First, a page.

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Why does diarrhea hurt so much?

Diarrhea can be an uncomfortable and painful experience. The abdominal cramps and urge to have frequent bowel movements can disrupt daily life. But why does diarrhea cause such discomfort? There are a few key reasons why diarrhea is often accompanied by abdominal pain.

Increased Motility in the Intestines

One of the hallmark symptoms of diarrhea is an increase in the motility or contractions of the muscles in the intestines. Normally, the intestines contract in a coordinated pattern called peristalsis which slowly moves food through the digestive tract. In diarrhea, the contractions become much stronger and faster.

This increase in motility is the intestines attempt to quickly expel the excess water and electrolytes lost during diarrhea. But these strong and frequent contractions can stimulate the nerves in the intestines, causing abdominal cramps and discomfort.


Many cases of diarrhea are caused by inflammation in the intestines. Inflammation can occur from bacterial, viral, or parasitic infections. Inflammatory bowel diseases like Crohn’s disease or ulcerative colitis can also lead to diarrhea.

The inflamed intestines become irritated and sensitive. The excess motor activity during diarrhea can rub against the inflamed areas, causing pain and discomfort. The intestines may also leak small amounts of mucus and fluid which can stimulate the intestinal nerves and result in cramps.

Loss of Water and Electrolytes

Diarrhea causes significant losses of water and important electrolytes like sodium, potassium, and chloride. Adults can lose up to 3 liters of fluid per day with severe diarrhea. Losing these essential electrolytes causes the muscles – including those in the intestines – to contract abnormally and go into spasms, leading to cramps.

The water loss from diarrhea also makes the stools firmer and drier. This can exacerbate irritation and inflammation as these hard stools pass through the intestines. The loss of water from the body also leads to dehydration, which can make any muscle cramping feel more intense.

Irritation of the Rectum

As the excess liquid stool from diarrhea reaches the rectum, the nerves in the rectum and anus can become irritated. This can cause a painful and urgent feeling of needing to have a bowel movement. Frequent wiping after loose stools can further aggravate the irritated rectal area.

Over time, the rectal nerves can go into overdrive, becoming hypersensitive. Even once the diarrhea resolves it may continue to feel like you constantly need to have a bowel movement. This condition is called tenesmus.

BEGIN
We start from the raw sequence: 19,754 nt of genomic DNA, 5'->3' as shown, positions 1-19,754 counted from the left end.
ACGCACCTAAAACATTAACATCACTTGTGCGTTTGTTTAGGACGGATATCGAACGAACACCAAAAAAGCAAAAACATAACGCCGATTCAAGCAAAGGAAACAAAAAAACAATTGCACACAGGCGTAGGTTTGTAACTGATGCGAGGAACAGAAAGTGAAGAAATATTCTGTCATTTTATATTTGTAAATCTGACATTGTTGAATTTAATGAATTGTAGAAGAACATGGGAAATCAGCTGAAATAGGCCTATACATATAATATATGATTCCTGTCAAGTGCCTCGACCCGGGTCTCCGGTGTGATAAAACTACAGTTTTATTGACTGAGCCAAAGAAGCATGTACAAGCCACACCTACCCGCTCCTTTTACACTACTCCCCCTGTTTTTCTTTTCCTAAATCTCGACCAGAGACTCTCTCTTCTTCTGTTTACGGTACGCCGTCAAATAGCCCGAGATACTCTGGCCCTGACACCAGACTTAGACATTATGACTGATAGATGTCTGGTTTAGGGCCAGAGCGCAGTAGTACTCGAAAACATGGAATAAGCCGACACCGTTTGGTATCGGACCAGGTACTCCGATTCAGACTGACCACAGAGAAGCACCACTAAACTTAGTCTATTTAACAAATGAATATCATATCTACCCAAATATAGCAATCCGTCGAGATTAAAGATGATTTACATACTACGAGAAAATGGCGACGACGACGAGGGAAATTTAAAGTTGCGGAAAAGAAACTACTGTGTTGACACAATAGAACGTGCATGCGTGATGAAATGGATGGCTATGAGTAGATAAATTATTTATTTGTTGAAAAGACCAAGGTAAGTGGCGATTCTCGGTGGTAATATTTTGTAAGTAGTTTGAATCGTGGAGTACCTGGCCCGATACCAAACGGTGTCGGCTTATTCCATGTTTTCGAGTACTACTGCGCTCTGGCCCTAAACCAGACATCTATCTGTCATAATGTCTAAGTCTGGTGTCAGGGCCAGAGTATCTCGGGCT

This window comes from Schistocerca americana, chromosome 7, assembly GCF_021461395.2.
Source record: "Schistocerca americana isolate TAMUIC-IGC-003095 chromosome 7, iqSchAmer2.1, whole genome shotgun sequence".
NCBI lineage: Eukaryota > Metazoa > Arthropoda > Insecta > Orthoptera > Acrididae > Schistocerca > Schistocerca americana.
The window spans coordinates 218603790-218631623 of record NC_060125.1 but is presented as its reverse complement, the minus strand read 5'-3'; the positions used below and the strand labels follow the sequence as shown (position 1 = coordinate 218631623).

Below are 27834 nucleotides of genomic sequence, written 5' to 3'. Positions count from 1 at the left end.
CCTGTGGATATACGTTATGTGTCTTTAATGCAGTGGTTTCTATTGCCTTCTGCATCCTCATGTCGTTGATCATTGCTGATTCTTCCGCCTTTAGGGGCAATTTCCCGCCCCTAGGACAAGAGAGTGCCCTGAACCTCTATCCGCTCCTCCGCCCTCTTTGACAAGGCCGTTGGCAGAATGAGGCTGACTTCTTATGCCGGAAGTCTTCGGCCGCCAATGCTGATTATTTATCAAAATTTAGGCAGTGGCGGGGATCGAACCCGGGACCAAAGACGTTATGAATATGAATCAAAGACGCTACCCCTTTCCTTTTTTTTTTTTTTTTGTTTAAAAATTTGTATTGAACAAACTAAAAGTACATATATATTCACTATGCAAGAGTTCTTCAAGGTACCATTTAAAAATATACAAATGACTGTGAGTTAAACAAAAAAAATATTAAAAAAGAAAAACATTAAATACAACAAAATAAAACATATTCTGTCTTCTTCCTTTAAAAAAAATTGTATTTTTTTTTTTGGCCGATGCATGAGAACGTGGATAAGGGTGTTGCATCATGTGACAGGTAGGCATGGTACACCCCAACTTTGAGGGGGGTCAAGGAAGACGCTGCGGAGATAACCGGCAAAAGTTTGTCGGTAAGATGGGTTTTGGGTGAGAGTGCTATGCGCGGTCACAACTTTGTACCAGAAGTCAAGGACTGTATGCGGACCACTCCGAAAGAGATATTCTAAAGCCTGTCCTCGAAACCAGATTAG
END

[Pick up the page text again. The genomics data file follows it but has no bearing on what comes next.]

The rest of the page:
Some medications used to treat diarrhea can actually make the cramping worse, at least temporarily. Loperamide or Imodium works by slowing down motility in the intestines. But before it kicks in, it may cause the intestines to contract more vigorously which can increase cramping.

Other anti-diarrheal medications like diphenoxylate with atropine work directly on the nerves in the intestine to reduce muscle contractions. So these may actually provide some relief from the painful cramps that occur with diarrhea.

Who is Most at Risk for Painful Diarrhea?

While anyone can get abdominal cramps from diarrhea, some groups seem to be more prone to painful diarrhea episodes:

  • Young children – They have lower tolerance for the fluid shifts and electrolyte abnormalities with diarrhea.
  • Older adults – They may have weaker intestinal muscles that are more prone to spasms. The nerves in their intestines may also be more sensitive.
  • People with inflammatory bowel disease – They often have chronic intestinal inflammation that can be aggravated.
  • Females – Hormonal fluctuations may make the nerves in their intestines more sensitive.
  • People who have had gastrointestinal surgery – Scarring and adhesions can make the intestines less coordinated.
  • Individuals with anxious personalities – They may have increased sensitivity to physical discomfort.

Treatments to Reduce Diarrhea Pain

While mild cases may resolve on their own, there are some treatments that can help reduce the abdominal discomfort that often accompanies diarrhea:

  • Over-the-counter anti-diarrheals – Medications like loperamide (Imodium) and bismuth subsalicylate (Pepto-Bismol) can help slow intestinal contractions.
  • Prescription anti-spasmodics – These directly relax the intestinal muscles to reduce spasms and cramps.
  • Low FODMAP diet – Avoiding foods that ferment in the colon can reduce irritation.